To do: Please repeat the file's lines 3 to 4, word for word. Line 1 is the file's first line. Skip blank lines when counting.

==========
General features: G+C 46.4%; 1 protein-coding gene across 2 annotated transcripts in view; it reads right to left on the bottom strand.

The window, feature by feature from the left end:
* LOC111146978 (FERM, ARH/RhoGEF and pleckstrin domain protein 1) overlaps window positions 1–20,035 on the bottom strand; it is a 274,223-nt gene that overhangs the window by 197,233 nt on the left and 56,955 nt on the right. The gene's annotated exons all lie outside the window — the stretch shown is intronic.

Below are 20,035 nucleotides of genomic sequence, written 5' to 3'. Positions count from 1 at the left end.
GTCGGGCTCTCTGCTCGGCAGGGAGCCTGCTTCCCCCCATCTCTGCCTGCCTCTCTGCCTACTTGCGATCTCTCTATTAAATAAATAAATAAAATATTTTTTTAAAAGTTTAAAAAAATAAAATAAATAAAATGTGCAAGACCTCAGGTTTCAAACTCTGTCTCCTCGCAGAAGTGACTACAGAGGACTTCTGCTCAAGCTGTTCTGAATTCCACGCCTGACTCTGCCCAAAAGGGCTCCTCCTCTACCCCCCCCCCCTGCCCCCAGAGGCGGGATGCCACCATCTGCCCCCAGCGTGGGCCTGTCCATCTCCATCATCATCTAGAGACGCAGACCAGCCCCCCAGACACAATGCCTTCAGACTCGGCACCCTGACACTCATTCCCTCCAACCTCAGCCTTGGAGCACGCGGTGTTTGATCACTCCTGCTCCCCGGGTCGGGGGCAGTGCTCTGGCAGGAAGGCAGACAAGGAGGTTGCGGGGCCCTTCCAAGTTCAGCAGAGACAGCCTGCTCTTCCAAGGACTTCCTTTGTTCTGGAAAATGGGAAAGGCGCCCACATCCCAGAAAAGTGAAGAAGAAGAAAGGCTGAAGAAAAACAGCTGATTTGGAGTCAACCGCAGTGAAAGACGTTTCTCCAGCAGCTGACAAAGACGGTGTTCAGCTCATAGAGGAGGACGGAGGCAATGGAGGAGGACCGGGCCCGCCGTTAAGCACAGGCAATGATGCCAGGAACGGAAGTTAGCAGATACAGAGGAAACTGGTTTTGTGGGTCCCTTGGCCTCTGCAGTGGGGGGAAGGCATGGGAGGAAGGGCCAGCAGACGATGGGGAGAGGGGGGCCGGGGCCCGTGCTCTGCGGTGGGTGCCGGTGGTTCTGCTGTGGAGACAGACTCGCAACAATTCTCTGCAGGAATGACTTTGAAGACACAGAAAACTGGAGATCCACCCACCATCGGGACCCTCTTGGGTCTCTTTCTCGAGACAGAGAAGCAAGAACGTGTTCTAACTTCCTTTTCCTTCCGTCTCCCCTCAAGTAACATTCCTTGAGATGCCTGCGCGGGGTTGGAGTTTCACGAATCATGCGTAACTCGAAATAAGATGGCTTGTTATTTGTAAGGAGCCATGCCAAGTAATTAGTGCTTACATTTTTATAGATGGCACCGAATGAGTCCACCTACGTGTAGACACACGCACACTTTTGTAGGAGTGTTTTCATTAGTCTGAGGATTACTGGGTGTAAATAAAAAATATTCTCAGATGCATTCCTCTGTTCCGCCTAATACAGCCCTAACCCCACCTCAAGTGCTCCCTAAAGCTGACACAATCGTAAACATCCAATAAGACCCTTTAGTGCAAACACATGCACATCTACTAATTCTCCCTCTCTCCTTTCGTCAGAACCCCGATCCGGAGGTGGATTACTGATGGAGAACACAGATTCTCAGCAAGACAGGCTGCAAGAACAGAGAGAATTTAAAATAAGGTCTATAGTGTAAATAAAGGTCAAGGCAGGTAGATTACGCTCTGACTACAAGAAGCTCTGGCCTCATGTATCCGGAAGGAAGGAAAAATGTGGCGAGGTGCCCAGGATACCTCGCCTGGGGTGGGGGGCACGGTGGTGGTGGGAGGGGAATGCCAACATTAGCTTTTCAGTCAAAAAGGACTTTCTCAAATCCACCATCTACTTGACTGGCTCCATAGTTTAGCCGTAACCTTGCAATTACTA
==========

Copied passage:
* LOC111146978 (FERM, ARH/RhoGEF and pleckstrin domain protein 1) overlaps window positions 1–20,035 on the bottom strand; it is a 274,223-nt gene that overhangs the window by 197,233 nt on the left and 56,955 nt on the right. The gene's annotated exons all lie outside the window — the stretch shown is intronic.

Below are 20,035 nucleotides of genomic sequence, written 5' to 3'. Positions count from 1 at the left end.